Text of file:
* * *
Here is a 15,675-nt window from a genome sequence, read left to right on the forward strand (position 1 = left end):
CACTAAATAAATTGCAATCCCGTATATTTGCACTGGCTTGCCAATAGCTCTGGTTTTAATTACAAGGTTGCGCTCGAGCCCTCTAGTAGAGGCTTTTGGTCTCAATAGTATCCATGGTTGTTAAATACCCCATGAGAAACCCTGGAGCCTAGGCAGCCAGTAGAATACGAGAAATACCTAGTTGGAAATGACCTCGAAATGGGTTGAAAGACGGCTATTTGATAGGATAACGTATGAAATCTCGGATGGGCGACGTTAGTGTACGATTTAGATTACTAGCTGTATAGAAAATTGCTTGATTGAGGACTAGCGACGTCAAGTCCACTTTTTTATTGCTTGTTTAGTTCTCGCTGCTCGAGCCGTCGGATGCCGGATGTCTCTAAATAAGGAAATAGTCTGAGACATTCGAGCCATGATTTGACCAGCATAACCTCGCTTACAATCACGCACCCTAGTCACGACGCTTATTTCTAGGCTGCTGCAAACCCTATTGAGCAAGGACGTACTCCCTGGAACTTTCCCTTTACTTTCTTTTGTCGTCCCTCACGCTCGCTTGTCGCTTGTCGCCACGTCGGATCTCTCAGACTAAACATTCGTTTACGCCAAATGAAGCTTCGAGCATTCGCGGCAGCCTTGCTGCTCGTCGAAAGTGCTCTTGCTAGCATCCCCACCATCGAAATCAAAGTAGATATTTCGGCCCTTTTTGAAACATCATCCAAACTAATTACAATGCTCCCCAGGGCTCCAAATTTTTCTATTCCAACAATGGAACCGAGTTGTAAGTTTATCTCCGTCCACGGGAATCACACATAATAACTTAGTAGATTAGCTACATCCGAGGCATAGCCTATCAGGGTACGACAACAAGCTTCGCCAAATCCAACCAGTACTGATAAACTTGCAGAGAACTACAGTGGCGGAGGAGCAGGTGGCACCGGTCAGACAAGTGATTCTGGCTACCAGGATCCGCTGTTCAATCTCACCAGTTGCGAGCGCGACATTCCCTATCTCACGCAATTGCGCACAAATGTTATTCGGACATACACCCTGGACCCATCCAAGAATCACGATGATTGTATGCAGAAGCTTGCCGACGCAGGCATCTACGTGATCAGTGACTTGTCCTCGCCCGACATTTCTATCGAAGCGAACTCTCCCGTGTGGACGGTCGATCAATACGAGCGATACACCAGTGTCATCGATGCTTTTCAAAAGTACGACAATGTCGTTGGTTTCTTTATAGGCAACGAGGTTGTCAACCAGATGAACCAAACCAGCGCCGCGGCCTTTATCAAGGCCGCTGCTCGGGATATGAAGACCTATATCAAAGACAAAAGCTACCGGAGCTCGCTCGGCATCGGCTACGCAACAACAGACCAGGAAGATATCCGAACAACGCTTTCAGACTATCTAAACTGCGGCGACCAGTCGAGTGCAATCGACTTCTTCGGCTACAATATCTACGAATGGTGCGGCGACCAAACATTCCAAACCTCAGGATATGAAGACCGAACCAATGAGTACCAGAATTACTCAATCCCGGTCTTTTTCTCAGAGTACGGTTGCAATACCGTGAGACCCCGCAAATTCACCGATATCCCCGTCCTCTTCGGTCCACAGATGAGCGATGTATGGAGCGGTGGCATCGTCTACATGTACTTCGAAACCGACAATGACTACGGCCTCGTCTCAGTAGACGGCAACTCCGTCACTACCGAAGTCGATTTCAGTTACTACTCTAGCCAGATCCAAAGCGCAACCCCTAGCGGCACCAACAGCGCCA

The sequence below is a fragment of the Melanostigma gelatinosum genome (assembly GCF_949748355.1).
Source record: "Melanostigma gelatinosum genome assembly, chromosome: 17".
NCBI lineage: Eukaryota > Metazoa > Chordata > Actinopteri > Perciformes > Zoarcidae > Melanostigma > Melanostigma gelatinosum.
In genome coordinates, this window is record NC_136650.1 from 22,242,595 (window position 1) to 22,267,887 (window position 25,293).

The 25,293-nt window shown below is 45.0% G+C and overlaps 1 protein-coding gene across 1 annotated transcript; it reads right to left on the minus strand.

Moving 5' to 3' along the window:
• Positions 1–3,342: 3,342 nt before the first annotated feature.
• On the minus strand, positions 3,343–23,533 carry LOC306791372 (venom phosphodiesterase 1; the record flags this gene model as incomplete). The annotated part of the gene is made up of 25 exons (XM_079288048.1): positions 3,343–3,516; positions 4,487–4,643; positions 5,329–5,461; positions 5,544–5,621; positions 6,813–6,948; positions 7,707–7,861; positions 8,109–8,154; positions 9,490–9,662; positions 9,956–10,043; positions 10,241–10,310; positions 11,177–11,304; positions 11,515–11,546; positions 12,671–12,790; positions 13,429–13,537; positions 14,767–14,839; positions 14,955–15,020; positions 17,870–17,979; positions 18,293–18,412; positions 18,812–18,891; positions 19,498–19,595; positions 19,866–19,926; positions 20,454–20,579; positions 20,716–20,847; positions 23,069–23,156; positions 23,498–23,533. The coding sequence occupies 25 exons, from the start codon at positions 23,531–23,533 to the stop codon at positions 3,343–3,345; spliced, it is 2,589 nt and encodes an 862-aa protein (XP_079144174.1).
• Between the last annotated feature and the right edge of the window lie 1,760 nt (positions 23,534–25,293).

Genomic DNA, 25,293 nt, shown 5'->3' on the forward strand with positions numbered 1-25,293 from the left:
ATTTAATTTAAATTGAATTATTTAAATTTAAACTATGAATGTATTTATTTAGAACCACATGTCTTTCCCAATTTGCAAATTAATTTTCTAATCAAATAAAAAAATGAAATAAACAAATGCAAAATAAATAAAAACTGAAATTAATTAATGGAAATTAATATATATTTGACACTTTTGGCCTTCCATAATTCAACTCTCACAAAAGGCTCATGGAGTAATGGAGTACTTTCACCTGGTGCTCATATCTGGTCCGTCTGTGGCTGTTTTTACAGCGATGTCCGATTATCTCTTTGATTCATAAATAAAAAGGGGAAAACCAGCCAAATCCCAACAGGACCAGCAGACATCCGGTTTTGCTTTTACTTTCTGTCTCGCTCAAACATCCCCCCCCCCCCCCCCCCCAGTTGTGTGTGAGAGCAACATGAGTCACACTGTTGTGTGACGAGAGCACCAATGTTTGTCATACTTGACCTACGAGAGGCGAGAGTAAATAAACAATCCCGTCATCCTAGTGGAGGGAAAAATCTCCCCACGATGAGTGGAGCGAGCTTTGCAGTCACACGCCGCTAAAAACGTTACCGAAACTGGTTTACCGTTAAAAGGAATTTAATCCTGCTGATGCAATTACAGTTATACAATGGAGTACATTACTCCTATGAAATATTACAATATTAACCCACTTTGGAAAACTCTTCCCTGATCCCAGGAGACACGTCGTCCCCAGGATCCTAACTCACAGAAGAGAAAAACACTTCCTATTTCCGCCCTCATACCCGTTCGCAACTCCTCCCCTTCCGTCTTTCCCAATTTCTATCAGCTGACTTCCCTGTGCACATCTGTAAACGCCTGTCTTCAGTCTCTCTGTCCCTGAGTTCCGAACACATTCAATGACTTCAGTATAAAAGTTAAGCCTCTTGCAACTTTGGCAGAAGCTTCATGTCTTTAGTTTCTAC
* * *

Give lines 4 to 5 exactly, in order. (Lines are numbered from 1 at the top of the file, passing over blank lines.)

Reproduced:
Source record: "Melanostigma gelatinosum genome assembly, chromosome: 17".
NCBI lineage: Eukaryota > Metazoa > Chordata > Actinopteri > Perciformes > Zoarcidae > Melanostigma > Melanostigma gelatinosum.